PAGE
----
The physical characteristic that shows Estragon?s focus on surface value is his outlook of the beatings he receives every night. Vladimir inquires of the beatings daily, to which Vladimir often replies “Beat me? Certainly they beat me” (Beckett 7). Estragon reacts to the daily beatings as a portion of life that cannot be changed but must simply be dealt with. Kenner places the beatings in the proper perspective by saying “. . .their beatings need no explanation; as much as the sunrise, they are part of this world” (Kenner 28). Estragon has receded to a level of despair so low that he is oblivious to random beatings.
Estragon is shameless in his dealings. He shows this through dialogue by inquiring Vladimir about beating Lucky in his sleep. During the conversation in which Vladimir is attempting to decide whether to help the fallen Pozzo and Lucky up, Estragon debates on whether they should beat Lucky as he lies helpless. This desire stems from the kick in the shins Lucky gives Estragon in Act one. Estragon wants to seize this opportunity and asks Vladimir “and suppose we gave him a good beating the two of us” (Beckett 51). Vladimir considers this before realizing that they are finally able to aid someone else. Estragon is unaffected by this realization. Pozzo, in desperation, offers the tramps one hundred francs to help him up. Estragon shamelessly decides “It?s not enough” (Beckett 52). A man who wears rags, sleeps in ditches, and wears boots a size too small is in no position to refuse one hundred of any currency!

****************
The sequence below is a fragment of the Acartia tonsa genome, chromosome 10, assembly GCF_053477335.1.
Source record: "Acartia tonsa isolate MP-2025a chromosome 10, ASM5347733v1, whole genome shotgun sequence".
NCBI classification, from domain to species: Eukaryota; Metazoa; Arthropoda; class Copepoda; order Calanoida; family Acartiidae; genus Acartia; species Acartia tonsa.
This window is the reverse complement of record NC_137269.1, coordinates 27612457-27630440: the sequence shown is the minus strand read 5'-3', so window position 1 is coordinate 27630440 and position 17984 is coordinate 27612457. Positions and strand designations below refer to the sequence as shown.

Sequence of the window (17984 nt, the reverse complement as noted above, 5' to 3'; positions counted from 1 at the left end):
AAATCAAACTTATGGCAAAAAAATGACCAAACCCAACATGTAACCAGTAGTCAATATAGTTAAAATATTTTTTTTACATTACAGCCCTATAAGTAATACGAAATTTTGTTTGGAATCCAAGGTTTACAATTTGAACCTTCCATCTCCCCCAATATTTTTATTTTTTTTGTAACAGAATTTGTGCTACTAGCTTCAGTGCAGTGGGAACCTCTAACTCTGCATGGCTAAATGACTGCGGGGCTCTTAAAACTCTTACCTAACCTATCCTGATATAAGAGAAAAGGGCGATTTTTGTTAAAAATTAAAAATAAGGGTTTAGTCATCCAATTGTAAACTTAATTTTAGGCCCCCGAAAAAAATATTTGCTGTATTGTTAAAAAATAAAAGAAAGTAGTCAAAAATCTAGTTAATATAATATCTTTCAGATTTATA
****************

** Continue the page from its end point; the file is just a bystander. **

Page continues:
Estragon displays his shamelessness in action by begging for and devouring the chicken bones Pozzo discards. Estragon is not hesitant to ask, take, and devour discarded chicken bones from a man he has just met and the next day, will not remember. Estragon continues to pursue the chicken bones after being informed by Pozzo that Lucky is often given the bones. “? but in theory the bones go to the carrier. . .”(Beckett 18). Estragon proceeds to ask Lucky for the bones. Lucky, possibly in fear of gratuitous punishment, ignores Estragon (Roberts 26). This allows Pozzo to conclude “? They?re yours. . .”(Beckett 18). Lucky is driven mercilessly and is deprived of what is likely his only meal.